In this paper, I explore Paul’s use of πολίτευμα in light of Greco–Roman Imperial context and its implication for social identity formation in Phil 3:20–21. Based on my analysis of the semantic range of πολίτευμα and the way πολίτευμα used in the Greco-Roman and Jewish contexts, I argue that the term πολίτευμα is primarily associated with three components, namely geographical space, ruling class (governing body) and citizen body. In addition, I contend that πολίτευμα is related to social identity formation with respect to the three categories of cognitive, emotional, and evaluative dimensions in the context of Phil 3:17–21. Then, I conclude that by using the term πολίτευμα in relation to σωτήρ and κύριος in 3:20, Paul intends to encourage that the Philippian believers’ action must be practiced based on a Christological paradigm mentioned in 2:6–11, by considering Jesus as their Saviour and Lord, heavens as their new space, and the new identity as the people of God to live under Roman-Colony Philippi.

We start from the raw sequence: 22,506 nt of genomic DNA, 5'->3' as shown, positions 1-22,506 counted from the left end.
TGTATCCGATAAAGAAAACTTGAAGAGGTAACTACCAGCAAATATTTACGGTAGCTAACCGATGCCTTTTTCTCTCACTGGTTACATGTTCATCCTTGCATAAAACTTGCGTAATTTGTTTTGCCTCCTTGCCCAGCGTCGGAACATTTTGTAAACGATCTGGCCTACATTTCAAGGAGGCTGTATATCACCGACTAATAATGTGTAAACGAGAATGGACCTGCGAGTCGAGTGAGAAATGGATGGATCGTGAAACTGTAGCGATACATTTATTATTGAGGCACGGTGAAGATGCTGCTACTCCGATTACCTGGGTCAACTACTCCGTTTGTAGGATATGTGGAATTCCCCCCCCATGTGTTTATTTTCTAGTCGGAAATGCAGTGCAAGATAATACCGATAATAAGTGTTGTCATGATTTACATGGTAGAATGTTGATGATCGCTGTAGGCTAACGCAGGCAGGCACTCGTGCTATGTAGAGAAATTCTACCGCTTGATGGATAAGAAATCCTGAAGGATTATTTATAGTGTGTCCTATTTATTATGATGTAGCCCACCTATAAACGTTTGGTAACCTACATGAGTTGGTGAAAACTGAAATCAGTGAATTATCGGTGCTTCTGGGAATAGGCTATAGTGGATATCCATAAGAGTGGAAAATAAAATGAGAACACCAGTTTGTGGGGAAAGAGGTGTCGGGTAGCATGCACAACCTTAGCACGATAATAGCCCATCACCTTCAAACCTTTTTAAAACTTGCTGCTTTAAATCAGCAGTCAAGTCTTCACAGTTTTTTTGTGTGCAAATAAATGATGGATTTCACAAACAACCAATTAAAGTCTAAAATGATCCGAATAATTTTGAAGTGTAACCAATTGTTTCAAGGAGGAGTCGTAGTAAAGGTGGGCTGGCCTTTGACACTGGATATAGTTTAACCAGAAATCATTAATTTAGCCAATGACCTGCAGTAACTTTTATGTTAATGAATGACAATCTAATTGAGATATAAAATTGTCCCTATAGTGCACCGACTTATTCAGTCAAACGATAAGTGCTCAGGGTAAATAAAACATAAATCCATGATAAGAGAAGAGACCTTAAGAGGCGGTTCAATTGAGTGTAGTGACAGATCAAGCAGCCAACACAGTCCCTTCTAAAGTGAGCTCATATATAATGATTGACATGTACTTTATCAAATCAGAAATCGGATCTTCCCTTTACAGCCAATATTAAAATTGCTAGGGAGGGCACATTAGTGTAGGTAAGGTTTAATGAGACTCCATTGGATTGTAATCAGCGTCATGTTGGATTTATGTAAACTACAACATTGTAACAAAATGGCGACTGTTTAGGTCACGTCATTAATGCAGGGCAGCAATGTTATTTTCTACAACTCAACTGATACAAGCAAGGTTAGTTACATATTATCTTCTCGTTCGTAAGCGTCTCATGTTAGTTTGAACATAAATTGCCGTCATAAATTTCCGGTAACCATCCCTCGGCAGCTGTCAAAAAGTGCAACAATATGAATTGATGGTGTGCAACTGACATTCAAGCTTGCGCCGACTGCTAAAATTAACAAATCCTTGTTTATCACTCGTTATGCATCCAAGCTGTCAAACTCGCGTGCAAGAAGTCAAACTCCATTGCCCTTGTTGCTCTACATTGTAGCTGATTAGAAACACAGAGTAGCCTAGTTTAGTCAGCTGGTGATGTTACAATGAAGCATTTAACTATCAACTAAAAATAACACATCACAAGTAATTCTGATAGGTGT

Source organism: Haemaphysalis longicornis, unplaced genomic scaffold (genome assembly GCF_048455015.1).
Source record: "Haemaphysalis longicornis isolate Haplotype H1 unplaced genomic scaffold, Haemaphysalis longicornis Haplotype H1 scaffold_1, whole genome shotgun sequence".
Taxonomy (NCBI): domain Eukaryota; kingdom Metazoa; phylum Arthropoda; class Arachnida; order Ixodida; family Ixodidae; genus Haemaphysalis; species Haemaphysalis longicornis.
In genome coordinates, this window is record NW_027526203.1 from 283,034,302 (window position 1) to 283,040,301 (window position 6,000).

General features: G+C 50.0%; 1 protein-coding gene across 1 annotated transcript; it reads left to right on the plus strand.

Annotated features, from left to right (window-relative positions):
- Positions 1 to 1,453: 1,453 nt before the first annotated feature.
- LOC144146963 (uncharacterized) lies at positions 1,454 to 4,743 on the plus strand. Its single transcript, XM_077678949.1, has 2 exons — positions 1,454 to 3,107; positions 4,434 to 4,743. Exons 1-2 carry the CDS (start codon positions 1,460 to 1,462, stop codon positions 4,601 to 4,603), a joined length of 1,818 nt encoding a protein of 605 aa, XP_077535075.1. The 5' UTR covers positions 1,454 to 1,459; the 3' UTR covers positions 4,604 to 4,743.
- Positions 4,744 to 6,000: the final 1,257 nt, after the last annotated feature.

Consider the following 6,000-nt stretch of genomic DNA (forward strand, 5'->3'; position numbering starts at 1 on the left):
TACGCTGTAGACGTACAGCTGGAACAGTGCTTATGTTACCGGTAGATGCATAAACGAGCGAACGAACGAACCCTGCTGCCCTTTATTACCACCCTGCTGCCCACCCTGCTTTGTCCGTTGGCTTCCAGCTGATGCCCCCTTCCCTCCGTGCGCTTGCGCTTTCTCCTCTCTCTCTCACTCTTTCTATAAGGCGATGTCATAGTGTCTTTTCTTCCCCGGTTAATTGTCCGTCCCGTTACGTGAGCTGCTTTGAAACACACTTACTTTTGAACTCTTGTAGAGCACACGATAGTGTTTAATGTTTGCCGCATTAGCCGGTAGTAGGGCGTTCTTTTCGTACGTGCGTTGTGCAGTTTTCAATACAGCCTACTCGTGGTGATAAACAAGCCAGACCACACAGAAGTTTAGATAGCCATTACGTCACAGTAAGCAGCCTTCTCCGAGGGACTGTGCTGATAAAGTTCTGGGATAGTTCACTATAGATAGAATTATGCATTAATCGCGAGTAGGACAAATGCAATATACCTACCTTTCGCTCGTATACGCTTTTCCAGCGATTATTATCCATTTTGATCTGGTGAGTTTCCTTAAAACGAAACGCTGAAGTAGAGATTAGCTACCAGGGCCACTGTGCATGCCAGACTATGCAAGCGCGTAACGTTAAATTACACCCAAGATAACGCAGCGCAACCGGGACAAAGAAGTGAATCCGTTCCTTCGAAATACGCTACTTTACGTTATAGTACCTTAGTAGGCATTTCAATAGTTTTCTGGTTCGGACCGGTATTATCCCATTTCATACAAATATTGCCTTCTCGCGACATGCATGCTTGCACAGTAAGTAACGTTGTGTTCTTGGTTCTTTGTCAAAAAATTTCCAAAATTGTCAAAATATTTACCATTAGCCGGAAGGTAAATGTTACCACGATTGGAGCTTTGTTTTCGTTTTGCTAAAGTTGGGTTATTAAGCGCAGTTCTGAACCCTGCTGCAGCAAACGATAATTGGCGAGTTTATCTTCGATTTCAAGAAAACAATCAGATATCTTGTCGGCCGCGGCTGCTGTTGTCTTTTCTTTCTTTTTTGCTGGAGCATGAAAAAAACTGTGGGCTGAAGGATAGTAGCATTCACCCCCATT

Keywords: Citizen, governing, social identity formation, imperial context